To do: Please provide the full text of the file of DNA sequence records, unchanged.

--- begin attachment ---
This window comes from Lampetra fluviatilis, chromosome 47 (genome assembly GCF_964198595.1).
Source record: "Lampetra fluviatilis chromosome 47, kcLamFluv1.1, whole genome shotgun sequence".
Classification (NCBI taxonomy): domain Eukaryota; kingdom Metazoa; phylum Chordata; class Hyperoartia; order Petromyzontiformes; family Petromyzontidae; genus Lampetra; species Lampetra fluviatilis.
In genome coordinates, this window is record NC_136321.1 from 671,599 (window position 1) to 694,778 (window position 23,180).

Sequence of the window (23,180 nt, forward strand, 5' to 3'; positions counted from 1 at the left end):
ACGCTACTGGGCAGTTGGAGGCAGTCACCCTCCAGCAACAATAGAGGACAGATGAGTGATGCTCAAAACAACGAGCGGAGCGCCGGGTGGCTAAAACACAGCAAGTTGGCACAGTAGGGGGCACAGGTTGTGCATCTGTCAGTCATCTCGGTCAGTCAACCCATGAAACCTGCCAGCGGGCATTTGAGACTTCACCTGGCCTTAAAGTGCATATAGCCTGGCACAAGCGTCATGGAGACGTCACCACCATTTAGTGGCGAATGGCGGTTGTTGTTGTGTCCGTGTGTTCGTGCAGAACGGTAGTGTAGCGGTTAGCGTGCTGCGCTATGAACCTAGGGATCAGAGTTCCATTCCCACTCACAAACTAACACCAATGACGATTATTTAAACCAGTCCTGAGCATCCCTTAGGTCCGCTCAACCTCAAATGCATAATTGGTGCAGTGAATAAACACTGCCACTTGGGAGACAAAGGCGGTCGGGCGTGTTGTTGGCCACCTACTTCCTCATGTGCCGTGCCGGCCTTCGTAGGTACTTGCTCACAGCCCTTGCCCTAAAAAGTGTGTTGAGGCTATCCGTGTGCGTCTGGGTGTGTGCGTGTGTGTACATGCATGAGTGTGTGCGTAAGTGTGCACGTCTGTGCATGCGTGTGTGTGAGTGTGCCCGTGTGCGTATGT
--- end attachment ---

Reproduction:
This window comes from Lampetra fluviatilis, chromosome 47 (genome assembly GCF_964198595.1).
Source record: "Lampetra fluviatilis chromosome 47, kcLamFluv1.1, whole genome shotgun sequence".
Classification (NCBI taxonomy): domain Eukaryota; kingdom Metazoa; phylum Chordata; class Hyperoartia; order Petromyzontiformes; family Petromyzontidae; genus Lampetra; species Lampetra fluviatilis.
In genome coordinates, this window is record NC_136321.1 from 671,599 (window position 1) to 694,778 (window position 23,180).

Sequence of the window (23,180 nt, forward strand, 5' to 3'; positions counted from 1 at the left end):
ACGCTACTGGGCAGTTGGAGGCAGTCACCCTCCAGCAACAATAGAGGACAGATGAGTGATGCTCAAAACAACGAGCGGAGCGCCGGGTGGCTAAAACACAGCAAGTTGGCACAGTAGGGGGCACAGGTTGTGCATCTGTCAGTCATCTCGGTCAGTCAACCCATGAAACCTGCCAGCGGGCATTTGAGACTTCACCTGGCCTTAAAGTGCATATAGCCTGGCACAAGCGTCATGGAGACGTCACCACCATTTAGTGGCGAATGGCGGTTGTTGTTGTGTCCGTGTGTTCGTGCAGAACGGTAGTGTAGCGGTTAGCGTGCTGCGCTATGAACCTAGGGATCAGAGTTCCATTCCCACTCACAAACTAACACCAATGACGATTATTTAAACCAGTCCTGAGCATCCCTTAGGTCCGCTCAACCTCAAATGCATAATTGGTGCAGTGAATAAACACTGCCACTTGGGAGACAAAGGCGGTCGGGCGTGTTGTTGGCCACCTACTTCCTCATGTGCCGTGCCGGCCTTCGTAGGTACTTGCTCACAGCCCTTGCCCTAAAAAGTGTGTTGAGGCTATCCGTGTGCGTCTGGGTGTGTGCGTGTGTGTACATGCATGAGTGTGTGCGTAAGTGTGCACGTCTGTGCATGCGTGTGTGTGAGTGTGCCCGTGTGCGTATGT